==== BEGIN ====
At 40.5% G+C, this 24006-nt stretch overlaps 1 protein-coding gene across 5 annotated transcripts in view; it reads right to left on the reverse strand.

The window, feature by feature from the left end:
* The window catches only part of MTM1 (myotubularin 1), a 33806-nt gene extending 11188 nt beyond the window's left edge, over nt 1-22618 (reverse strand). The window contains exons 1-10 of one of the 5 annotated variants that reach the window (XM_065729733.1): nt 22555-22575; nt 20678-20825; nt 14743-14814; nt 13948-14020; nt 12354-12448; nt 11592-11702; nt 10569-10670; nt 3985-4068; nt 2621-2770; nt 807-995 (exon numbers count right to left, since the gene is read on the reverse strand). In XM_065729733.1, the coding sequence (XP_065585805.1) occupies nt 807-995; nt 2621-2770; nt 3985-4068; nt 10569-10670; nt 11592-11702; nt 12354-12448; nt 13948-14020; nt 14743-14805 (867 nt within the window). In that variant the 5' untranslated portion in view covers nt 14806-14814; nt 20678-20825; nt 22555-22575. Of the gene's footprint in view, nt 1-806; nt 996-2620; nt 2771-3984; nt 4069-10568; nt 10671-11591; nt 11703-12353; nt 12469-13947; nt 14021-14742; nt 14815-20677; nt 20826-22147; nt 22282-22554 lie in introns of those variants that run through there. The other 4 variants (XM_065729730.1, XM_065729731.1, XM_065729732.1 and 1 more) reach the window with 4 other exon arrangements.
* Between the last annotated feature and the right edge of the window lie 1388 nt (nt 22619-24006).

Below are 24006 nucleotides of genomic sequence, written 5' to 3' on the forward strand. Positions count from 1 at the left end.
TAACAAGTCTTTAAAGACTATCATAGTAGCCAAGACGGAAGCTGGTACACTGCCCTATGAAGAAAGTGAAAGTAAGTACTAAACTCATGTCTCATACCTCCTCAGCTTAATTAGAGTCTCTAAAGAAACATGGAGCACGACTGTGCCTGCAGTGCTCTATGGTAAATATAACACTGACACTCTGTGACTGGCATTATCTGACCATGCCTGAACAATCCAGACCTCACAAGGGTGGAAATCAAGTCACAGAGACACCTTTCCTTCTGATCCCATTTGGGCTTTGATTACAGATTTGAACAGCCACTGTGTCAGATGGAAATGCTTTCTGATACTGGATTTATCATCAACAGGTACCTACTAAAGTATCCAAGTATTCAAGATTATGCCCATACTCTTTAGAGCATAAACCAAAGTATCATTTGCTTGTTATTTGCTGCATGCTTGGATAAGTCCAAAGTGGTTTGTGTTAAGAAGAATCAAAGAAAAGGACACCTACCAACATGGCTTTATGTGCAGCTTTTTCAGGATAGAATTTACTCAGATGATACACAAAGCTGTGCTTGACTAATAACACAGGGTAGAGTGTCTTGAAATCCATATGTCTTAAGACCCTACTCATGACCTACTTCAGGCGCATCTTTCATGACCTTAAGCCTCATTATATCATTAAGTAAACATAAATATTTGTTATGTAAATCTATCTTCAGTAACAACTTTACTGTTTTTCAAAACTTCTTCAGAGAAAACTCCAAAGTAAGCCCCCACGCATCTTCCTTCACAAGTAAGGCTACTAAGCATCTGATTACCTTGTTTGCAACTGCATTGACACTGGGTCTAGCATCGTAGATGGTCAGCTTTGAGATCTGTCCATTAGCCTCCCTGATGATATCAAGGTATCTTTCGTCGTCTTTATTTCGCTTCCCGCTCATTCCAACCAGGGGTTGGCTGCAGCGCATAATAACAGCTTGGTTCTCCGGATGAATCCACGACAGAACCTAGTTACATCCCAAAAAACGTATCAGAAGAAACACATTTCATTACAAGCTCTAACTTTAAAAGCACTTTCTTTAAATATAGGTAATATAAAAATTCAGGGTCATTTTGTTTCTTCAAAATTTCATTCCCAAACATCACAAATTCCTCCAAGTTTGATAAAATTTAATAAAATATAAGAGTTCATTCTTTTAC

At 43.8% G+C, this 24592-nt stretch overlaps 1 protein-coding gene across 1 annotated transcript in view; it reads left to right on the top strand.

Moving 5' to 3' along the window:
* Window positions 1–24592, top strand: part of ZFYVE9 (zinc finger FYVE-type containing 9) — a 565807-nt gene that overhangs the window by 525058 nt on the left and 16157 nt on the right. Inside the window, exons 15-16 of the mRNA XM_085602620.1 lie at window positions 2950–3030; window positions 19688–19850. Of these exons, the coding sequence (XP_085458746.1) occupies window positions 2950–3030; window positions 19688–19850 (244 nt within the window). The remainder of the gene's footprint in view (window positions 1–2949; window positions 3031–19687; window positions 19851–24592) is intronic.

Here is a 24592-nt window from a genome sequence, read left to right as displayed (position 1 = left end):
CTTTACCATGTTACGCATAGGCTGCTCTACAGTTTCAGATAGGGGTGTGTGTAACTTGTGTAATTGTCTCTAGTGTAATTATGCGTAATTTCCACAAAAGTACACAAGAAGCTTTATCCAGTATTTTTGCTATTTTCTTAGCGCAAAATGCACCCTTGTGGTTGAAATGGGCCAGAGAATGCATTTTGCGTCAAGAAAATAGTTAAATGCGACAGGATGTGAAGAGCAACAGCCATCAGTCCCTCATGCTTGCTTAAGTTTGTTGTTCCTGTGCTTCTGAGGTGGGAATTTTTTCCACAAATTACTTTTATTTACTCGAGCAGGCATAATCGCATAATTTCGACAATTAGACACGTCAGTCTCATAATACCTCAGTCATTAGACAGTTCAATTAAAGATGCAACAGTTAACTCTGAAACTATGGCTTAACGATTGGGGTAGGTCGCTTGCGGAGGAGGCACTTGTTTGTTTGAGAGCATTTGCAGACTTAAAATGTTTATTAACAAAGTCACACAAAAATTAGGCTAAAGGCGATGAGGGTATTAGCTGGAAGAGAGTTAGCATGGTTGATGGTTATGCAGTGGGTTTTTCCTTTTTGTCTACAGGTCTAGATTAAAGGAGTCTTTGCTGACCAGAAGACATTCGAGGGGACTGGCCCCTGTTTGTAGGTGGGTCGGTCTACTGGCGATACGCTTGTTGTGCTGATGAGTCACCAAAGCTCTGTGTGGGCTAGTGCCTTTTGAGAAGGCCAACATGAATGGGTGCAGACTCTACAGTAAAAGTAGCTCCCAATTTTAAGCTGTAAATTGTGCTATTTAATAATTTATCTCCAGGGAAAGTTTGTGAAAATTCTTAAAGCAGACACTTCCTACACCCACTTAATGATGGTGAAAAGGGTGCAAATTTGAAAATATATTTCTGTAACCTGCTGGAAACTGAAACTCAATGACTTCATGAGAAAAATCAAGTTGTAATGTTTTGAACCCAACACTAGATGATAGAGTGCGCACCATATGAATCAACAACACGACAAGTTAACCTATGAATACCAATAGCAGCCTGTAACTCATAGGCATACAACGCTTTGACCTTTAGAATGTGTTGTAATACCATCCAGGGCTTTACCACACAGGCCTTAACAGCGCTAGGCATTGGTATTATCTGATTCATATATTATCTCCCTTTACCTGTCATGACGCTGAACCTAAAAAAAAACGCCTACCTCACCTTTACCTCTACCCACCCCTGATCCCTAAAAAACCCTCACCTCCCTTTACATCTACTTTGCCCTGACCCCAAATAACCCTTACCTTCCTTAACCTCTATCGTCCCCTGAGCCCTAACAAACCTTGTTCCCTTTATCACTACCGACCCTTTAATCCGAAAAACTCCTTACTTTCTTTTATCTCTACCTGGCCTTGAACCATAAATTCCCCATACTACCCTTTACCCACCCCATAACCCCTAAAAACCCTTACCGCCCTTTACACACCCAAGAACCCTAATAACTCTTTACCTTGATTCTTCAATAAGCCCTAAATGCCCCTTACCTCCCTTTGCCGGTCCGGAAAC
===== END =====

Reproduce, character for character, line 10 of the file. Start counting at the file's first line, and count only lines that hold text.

Here is a 24592-nt window from a genome sequence, read left to right as displayed (position 1 = left end):